These criticisms of the PolitiFact fact check are not new.  They've appeared across the media from Forbes to the National Legal and Policy Center and many places in between.

How does PolitiFact respond to the criticism?  It ignores it and continues to publish stories that mislead about the Romney ad.

Ironic, isn't it?

Correction 12/13/2012:  Omitted part of the name of the National Legal and Policy Center, omitting the "Legal."  Apologies to the National Legal and Policy Center for the error.

Media Trackers (Florida): "PolitiFact Florida Dishonestly Smears Pam Bondi on Obamacare"

Media Trackers of Florida continues to assail the purulent pronouncements of PolitiFact, this time over PolitiFact Florida's "False" ruling for Attorney General Pam Bondi for a statement regarding ObamaCare's effect on business.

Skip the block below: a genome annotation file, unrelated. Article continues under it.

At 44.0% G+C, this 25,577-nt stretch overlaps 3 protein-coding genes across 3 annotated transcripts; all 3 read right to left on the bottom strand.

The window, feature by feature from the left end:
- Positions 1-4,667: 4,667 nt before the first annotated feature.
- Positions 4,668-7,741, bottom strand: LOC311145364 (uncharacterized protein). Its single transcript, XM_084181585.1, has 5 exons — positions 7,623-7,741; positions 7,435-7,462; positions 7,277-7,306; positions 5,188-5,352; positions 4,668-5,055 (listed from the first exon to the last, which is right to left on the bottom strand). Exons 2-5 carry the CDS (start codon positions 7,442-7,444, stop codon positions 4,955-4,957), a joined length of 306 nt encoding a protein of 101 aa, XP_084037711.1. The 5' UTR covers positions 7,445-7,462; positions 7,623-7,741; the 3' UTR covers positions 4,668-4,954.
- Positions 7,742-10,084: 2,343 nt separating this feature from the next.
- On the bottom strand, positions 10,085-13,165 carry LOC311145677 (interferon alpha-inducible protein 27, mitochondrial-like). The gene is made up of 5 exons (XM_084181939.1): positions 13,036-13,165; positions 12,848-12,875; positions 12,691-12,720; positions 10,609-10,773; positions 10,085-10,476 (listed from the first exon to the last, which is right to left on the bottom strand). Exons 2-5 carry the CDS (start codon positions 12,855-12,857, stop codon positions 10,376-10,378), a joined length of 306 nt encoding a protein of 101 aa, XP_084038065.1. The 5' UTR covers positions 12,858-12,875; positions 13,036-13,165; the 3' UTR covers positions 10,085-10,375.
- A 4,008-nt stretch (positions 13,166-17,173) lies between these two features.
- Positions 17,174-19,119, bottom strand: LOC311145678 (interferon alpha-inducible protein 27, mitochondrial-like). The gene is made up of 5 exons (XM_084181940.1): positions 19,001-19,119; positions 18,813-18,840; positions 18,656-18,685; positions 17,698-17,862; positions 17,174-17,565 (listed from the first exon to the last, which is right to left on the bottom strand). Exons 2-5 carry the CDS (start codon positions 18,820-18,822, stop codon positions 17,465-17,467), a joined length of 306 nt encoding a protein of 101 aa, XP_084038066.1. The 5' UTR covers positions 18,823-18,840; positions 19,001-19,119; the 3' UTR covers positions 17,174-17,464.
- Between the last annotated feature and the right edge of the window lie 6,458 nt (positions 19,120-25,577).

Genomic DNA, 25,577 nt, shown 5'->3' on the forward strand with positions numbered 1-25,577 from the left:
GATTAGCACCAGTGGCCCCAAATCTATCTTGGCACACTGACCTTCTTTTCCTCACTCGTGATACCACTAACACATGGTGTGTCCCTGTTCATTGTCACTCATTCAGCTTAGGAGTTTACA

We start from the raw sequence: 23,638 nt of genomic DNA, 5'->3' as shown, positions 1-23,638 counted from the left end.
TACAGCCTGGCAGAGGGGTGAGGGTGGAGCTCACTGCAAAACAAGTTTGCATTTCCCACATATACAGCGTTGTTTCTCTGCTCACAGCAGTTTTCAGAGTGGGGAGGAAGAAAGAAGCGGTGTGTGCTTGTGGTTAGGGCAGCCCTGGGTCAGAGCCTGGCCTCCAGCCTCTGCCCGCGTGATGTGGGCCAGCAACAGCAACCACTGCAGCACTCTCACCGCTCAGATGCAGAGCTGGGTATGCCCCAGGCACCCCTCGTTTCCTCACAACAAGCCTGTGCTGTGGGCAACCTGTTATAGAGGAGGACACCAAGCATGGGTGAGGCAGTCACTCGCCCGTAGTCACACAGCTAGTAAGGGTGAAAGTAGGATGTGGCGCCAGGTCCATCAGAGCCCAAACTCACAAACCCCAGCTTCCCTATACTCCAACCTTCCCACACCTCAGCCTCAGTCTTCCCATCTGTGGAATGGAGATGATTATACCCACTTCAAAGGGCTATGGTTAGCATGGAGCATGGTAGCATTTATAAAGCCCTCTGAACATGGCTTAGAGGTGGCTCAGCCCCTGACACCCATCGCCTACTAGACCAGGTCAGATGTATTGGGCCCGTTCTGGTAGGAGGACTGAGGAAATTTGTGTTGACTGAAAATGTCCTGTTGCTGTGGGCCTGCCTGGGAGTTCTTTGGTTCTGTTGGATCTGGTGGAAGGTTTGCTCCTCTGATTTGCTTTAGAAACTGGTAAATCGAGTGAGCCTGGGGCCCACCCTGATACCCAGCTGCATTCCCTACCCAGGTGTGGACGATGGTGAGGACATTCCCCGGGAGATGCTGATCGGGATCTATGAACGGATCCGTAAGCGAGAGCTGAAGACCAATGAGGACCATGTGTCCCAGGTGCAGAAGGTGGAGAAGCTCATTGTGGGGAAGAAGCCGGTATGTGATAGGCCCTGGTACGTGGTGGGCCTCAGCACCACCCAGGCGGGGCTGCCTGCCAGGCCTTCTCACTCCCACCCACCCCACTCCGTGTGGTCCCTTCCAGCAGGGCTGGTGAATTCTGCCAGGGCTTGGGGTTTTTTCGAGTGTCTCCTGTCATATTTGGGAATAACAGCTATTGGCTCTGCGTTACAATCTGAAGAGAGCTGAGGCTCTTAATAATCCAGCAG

Media Trackers:
The numbers cited by Bondi are verifiable and accurate. The Mercer survey found that 61 percent of employers expect costs to rise as a result of Obamacare. As PolitiFact Florida itself noted, “Bondi is correct on the specific numbers she cited.”

Nevertheless, PolitiFact Florida ruled that Bondi’s statement was “false.” How could this be?
It's a good question.  This case involving Bondi creates such a good example of poor journalism that Media Trackers probably distracts readers from appreciating its problems with an abundance of sensationalistic rhetoric, above quotation excepted.

It's hard to see how PolitiFact justifies the ruling in spite of the descriptions.  Take the conclusion, for example:
We don’t doubt there’s anxiety among some businesses over what’s to come under the health care law, and maybe some are talking about whether they’ll have to raise prices or cut jobs. But Bondi didn’t talk about planning, she talked about what’s occuring right now, and we find no studies already showing the negative effects or evidence that businesses are cutting jobs or raising prices now. We rate Bondi’s statement False.